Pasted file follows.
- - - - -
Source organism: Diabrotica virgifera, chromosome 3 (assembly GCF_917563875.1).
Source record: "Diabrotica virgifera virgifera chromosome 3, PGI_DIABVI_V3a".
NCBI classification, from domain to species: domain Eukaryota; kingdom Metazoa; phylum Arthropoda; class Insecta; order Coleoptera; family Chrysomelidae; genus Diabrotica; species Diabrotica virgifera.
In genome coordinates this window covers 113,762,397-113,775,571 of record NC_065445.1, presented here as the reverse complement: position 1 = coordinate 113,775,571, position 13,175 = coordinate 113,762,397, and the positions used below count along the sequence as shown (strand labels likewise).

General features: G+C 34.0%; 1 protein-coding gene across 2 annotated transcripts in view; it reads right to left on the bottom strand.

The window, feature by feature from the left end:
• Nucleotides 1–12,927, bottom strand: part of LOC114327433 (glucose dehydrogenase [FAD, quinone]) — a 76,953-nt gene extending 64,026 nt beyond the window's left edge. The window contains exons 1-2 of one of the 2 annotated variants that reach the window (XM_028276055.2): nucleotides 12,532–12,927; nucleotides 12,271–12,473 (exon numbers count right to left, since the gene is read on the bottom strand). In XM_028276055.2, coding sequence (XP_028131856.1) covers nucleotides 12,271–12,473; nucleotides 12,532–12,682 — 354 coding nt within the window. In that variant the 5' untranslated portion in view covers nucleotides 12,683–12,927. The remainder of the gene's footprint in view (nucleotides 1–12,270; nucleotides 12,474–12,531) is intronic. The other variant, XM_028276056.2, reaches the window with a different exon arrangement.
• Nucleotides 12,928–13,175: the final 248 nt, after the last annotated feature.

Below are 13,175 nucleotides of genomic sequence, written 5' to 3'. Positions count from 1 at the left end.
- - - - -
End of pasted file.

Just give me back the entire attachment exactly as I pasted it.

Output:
Source organism: Diabrotica virgifera, chromosome 3 (assembly GCF_917563875.1).
Source record: "Diabrotica virgifera virgifera chromosome 3, PGI_DIABVI_V3a".
NCBI classification, from domain to species: domain Eukaryota; kingdom Metazoa; phylum Arthropoda; class Insecta; order Coleoptera; family Chrysomelidae; genus Diabrotica; species Diabrotica virgifera.
In genome coordinates this window covers 113,762,397-113,775,571 of record NC_065445.1, presented here as the reverse complement: position 1 = coordinate 113,775,571, position 13,175 = coordinate 113,762,397, and the positions used below count along the sequence as shown (strand labels likewise).

General features: G+C 34.0%; 1 protein-coding gene across 2 annotated transcripts in view; it reads right to left on the bottom strand.

The window, feature by feature from the left end:
• Nucleotides 1–12,927, bottom strand: part of LOC114327433 (glucose dehydrogenase [FAD, quinone]) — a 76,953-nt gene extending 64,026 nt beyond the window's left edge. The window contains exons 1-2 of one of the 2 annotated variants that reach the window (XM_028276055.2): nucleotides 12,532–12,927; nucleotides 12,271–12,473 (exon numbers count right to left, since the gene is read on the bottom strand). In XM_028276055.2, coding sequence (XP_028131856.1) covers nucleotides 12,271–12,473; nucleotides 12,532–12,682 — 354 coding nt within the window. In that variant the 5' untranslated portion in view covers nucleotides 12,683–12,927. The remainder of the gene's footprint in view (nucleotides 1–12,270; nucleotides 12,474–12,531) is intronic. The other variant, XM_028276056.2, reaches the window with a different exon arrangement.
• Nucleotides 12,928–13,175: the final 248 nt, after the last annotated feature.

Below are 13,175 nucleotides of genomic sequence, written 5' to 3'. Positions count from 1 at the left end.